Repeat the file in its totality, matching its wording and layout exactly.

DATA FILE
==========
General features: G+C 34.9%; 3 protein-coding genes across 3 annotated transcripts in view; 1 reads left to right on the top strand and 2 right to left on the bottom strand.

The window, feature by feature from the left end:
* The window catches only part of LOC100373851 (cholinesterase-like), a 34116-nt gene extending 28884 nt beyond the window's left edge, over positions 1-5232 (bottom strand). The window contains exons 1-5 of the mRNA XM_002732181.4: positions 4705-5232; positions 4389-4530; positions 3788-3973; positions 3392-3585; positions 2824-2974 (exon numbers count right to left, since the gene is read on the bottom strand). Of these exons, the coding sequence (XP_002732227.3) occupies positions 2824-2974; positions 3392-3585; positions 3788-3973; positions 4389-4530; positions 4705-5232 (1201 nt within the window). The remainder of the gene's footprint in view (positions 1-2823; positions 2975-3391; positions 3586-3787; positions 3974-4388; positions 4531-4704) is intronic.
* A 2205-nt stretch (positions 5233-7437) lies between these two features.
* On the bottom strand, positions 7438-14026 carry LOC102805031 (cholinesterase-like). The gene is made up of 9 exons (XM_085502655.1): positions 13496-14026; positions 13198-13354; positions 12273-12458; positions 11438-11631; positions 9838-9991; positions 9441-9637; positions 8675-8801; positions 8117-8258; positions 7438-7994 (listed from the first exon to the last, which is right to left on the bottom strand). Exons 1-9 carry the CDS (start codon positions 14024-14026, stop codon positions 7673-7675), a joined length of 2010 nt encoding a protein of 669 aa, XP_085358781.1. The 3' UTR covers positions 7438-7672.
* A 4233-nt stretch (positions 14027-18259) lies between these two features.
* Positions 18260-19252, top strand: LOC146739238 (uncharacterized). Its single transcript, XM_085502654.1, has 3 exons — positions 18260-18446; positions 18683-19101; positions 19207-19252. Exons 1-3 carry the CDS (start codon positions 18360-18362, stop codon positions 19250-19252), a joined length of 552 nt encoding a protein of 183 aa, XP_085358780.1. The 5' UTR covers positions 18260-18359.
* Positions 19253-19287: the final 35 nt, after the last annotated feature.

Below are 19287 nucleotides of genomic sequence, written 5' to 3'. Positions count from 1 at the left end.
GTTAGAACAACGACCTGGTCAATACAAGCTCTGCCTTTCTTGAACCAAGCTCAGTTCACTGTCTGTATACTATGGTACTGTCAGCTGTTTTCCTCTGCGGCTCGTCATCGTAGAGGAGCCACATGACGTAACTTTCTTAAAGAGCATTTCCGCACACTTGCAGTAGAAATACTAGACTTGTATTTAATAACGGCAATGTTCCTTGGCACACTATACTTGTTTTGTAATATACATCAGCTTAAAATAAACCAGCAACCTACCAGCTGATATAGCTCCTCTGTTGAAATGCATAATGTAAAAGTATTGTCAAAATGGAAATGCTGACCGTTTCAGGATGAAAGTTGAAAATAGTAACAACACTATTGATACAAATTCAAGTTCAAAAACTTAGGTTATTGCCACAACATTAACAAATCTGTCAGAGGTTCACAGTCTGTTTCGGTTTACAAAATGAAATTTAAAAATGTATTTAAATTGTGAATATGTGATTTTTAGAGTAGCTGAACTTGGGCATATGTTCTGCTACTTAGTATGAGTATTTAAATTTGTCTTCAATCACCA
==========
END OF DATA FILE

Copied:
General features: G+C 34.9%; 3 protein-coding genes across 3 annotated transcripts in view; 1 reads left to right on the top strand and 2 right to left on the bottom strand.

The window, feature by feature from the left end:
* The window catches only part of LOC100373851 (cholinesterase-like), a 34116-nt gene extending 28884 nt beyond the window's left edge, over positions 1-5232 (bottom strand). The window contains exons 1-5 of the mRNA XM_002732181.4: positions 4705-5232; positions 4389-4530; positions 3788-3973; positions 3392-3585; positions 2824-2974 (exon numbers count right to left, since the gene is read on the bottom strand). Of these exons, the coding sequence (XP_002732227.3) occupies positions 2824-2974; positions 3392-3585; positions 3788-3973; positions 4389-4530; positions 4705-5232 (1201 nt within the window). The remainder of the gene's footprint in view (positions 1-2823; positions 2975-3391; positions 3586-3787; positions 3974-4388; positions 4531-4704) is intronic.
* A 2205-nt stretch (positions 5233-7437) lies between these two features.
* On the bottom strand, positions 7438-14026 carry LOC102805031 (cholinesterase-like). The gene is made up of 9 exons (XM_085502655.1): positions 13496-14026; positions 13198-13354; positions 12273-12458; positions 11438-11631; positions 9838-9991; positions 9441-9637; positions 8675-8801; positions 8117-8258; positions 7438-7994 (listed from the first exon to the last, which is right to left on the bottom strand). Exons 1-9 carry the CDS (start codon positions 14024-14026, stop codon positions 7673-7675), a joined length of 2010 nt encoding a protein of 669 aa, XP_085358781.1. The 3' UTR covers positions 7438-7672.
* A 4233-nt stretch (positions 14027-18259) lies between these two features.
* Positions 18260-19252, top strand: LOC146739238 (uncharacterized). Its single transcript, XM_085502654.1, has 3 exons — positions 18260-18446; positions 18683-19101; positions 19207-19252. Exons 1-3 carry the CDS (start codon positions 18360-18362, stop codon positions 19250-19252), a joined length of 552 nt encoding a protein of 183 aa, XP_085358780.1. The 5' UTR covers positions 18260-18359.
* Positions 19253-19287: the final 35 nt, after the last annotated feature.

Below are 19287 nucleotides of genomic sequence, written 5' to 3'. Positions count from 1 at the left end.
GTTAGAACAACGACCTGGTCAATACAAGCTCTGCCTTTCTTGAACCAAGCTCAGTTCACTGTCTGTATACTATGGTACTGTCAGCTGTTTTCCTCTGCGGCTCGTCATCGTAGAGGAGCCACATGACGTAACTTTCTTAAAGAGCATTTCCGCACACTTGCAGTAGAAATACTAGACTTGTATTTAATAACGGCAATGTTCCTTGGCACACTATACTTGTTTTGTAATATACATCAGCTTAAAATAAACCAGCAACCTACCAGCTGATATAGCTCCTCTGTTGAAATGCATAATGTAAAAGTATTGTCAAAATGGAAATGCTGACCGTTTCAGGATGAAAGTTGAAAATAGTAACAACACTATTGATACAAATTCAAGTTCAAAAACTTAGGTTATTGCCACAACATTAACAAATCTGTCAGAGGTTCACAGTCTGTTTCGGTTTACAAAATGAAATTTAAAAATGTATTTAAATTGTGAATATGTGATTTTTAGAGTAGCTGAACTTGGGCATATGTTCTGCTACTTAGTATGAGTATTTAAATTTGTCTTCAATCACCA